The Producer's Guide: How to Produce or Become One If You Want To...

person holding black dslr camera
Photo by Jakob Owens on Unsplash

Before we get into the guide, I want to recommend the most comprehensive weekly email on Filmmaking & Producing: My tri-weekly newsletter The Elements of Producing. 

Packed with clear concepts, three action items, and evidence-based strategies, The Elements of Producing will teach you how to build a career, or film that will deliver remarkable results.

What Are Producers?

Producers play a crucial role. They make shit. They are the executives of a project. Responsible for oversight of all aspects of a film's production. Think securing funding and contracts to managing budgets and schedules. Without producers, films would not be able to get off the ground and make it to the big screen.

Three Ways to be a Producer?

Being a film producer is more than just putting together a budget and hiring a cast. It requires a unique combination of creative vision, business acumen, and organizational skills. Filmmaking is a collaborative art form, and the producer plays a crucial role in bringing together all the various elements – script, cast, crew, budget, schedule – to create a cohesive final product. Take, for example, the film "La La Land." The producers were responsible for securing funding, hiring director Damien Chazelle and actors Ryan Gosling and Emma Stone, and managing the production schedule and budget.

  • One way to become a film producer is to start by working your way up the ranks on film sets. This could involve starting as a production assistant or intern, and learning the ropes from more experienced producers.

  • Another option is to gain business experience in a related field, such as entertainment law or finance, and use that expertise to break into producing.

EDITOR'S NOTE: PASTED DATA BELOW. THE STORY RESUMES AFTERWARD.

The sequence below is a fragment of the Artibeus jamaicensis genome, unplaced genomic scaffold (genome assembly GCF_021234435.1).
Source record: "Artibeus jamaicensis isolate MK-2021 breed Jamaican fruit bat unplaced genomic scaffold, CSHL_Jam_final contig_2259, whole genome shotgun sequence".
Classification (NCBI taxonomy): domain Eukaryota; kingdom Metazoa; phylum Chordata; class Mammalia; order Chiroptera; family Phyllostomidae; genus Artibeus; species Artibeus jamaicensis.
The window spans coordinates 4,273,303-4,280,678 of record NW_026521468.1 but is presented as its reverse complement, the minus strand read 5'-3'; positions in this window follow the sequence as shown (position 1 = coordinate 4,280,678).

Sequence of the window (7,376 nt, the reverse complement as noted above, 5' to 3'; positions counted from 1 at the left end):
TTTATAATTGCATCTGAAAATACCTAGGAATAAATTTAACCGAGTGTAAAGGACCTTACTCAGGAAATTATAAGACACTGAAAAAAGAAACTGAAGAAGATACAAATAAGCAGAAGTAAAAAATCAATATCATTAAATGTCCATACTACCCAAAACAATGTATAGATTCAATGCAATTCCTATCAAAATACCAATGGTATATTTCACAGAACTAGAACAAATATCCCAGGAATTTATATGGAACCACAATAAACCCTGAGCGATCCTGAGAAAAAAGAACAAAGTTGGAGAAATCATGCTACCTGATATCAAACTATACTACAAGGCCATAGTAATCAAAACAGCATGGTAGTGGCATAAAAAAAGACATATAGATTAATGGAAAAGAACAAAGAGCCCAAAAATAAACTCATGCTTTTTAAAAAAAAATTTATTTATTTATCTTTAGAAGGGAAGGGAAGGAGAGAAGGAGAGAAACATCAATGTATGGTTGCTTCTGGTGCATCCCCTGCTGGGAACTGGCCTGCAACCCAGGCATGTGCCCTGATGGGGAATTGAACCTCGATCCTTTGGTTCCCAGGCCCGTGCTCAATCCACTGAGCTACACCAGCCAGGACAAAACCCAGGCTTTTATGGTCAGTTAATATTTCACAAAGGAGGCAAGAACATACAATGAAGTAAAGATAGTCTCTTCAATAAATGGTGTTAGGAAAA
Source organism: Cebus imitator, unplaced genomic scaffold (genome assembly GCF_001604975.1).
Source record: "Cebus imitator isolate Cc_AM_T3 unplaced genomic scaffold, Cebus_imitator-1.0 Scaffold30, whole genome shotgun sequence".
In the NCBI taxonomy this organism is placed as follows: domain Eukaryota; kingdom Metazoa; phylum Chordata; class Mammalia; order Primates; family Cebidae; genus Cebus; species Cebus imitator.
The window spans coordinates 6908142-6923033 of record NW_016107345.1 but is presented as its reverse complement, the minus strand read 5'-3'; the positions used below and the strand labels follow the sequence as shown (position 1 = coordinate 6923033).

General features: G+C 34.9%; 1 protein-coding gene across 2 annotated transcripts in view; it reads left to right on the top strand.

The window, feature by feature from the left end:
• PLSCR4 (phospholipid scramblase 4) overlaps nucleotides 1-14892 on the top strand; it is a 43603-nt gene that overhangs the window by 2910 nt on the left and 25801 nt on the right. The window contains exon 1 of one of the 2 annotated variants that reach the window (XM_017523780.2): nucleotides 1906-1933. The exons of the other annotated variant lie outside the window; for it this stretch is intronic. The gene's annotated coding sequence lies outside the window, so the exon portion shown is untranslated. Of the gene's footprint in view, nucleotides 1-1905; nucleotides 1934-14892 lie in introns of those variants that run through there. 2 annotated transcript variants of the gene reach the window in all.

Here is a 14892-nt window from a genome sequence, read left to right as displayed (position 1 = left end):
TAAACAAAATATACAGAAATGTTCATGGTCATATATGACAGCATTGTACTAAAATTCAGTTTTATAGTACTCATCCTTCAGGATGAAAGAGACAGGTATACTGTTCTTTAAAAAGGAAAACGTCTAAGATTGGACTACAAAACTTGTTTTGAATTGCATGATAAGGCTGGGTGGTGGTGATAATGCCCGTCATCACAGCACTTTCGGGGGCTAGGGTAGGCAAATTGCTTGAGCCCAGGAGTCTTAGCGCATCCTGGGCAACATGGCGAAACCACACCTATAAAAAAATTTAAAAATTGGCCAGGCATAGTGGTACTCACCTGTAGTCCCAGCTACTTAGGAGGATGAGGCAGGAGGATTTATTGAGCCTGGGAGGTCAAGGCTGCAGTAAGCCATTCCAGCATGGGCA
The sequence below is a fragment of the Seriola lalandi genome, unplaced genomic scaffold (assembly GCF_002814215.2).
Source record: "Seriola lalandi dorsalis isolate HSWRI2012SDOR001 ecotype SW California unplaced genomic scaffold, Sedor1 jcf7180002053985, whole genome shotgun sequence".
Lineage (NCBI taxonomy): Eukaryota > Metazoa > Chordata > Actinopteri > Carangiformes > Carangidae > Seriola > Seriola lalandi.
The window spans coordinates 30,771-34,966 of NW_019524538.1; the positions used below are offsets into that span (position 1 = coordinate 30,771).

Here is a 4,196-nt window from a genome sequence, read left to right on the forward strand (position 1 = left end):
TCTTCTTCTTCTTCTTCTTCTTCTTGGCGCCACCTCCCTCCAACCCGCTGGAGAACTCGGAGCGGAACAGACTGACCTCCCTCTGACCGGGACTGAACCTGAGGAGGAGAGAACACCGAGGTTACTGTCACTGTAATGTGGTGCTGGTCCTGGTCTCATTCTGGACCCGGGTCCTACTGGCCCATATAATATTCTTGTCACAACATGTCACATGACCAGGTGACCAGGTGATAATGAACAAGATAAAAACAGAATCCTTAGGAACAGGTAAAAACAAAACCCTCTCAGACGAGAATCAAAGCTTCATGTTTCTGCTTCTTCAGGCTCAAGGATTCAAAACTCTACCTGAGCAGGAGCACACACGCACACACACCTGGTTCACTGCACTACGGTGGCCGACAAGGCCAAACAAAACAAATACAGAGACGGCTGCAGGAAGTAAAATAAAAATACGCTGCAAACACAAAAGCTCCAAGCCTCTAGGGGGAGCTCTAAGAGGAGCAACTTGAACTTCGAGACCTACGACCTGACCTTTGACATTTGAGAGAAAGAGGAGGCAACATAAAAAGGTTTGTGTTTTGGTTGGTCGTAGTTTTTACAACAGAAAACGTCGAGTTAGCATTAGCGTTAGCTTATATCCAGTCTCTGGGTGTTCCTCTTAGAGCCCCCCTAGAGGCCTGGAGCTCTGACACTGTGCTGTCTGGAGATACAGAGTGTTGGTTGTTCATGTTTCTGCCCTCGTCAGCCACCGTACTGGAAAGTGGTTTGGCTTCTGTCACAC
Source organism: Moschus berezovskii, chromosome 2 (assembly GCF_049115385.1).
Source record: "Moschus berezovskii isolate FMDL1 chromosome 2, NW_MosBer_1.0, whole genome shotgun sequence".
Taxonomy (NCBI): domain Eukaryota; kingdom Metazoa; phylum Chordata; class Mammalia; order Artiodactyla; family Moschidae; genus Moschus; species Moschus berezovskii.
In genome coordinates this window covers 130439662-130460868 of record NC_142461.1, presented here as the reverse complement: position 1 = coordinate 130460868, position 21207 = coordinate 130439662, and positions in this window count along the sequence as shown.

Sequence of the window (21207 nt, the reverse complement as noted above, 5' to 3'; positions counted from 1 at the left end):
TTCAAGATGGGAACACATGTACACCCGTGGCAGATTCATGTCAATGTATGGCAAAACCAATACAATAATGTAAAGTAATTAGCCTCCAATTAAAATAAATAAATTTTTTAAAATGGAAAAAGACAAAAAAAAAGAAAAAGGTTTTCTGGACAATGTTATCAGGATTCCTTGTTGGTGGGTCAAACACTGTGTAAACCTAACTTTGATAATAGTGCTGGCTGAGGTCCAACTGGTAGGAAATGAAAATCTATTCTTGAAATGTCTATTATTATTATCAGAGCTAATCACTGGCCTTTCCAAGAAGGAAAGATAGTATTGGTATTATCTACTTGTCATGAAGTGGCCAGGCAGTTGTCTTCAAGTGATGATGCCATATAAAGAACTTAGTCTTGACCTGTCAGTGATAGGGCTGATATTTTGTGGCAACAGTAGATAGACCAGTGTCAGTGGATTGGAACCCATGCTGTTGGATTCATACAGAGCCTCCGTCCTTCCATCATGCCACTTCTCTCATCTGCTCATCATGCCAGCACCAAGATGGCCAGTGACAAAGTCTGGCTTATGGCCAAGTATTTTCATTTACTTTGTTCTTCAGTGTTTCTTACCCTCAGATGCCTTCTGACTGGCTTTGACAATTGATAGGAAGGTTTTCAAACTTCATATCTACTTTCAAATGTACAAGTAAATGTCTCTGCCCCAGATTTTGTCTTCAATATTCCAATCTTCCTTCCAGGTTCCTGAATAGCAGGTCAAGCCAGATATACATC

• Alternatively, you could try to get your own projects off the ground by writing and/or directing your own short films, and then pitching them to studios or production companies.

Best Books on Film Production:

  • "The Filmmaker's Handbook" by Steven Ascher and Edward Pincus

  • "The Five C's of Cinematography" by Joseph V. Mascelli

  • "In the Blink of an Eye" by Walter Murch

  • "The Visual Story" by Bruce Block

  • "The Art and Craft of the Director" by William Froug

  • "The Filmmaker's Journey" by Christopher Vogler

  • "The Gaffer's Handbook" by Harry C. Box

  • "The Pocket Lawyer for Filmmakers" by Thomas A. Crowell

Development in filmmaking is the early stage where ideas are formed and initial financing is sought.

Articles on Development:

Pre-production is the planning and logistics stage where filmmakers finalize the script, cast the actors, scout locations, and create a shooting schedule.

Articles on Pre-Production:

Production is the stage where the film is shot and the director works with the cast and crew to bring the script to life.

Articles on Production:

Post-production is the editing and sound design stage where the film is assembled, music is added, and special effects are created.

Articles on Post-Production:

Distribution is the process of bringing the finished product to audiences through theatrical releases, streaming, DVD or Blu-ray releases, or other means to recoup a profit.

Articles on Distribution:

All Film Production Articles:

This is a complete list of articles I have written on film production. Enjoy!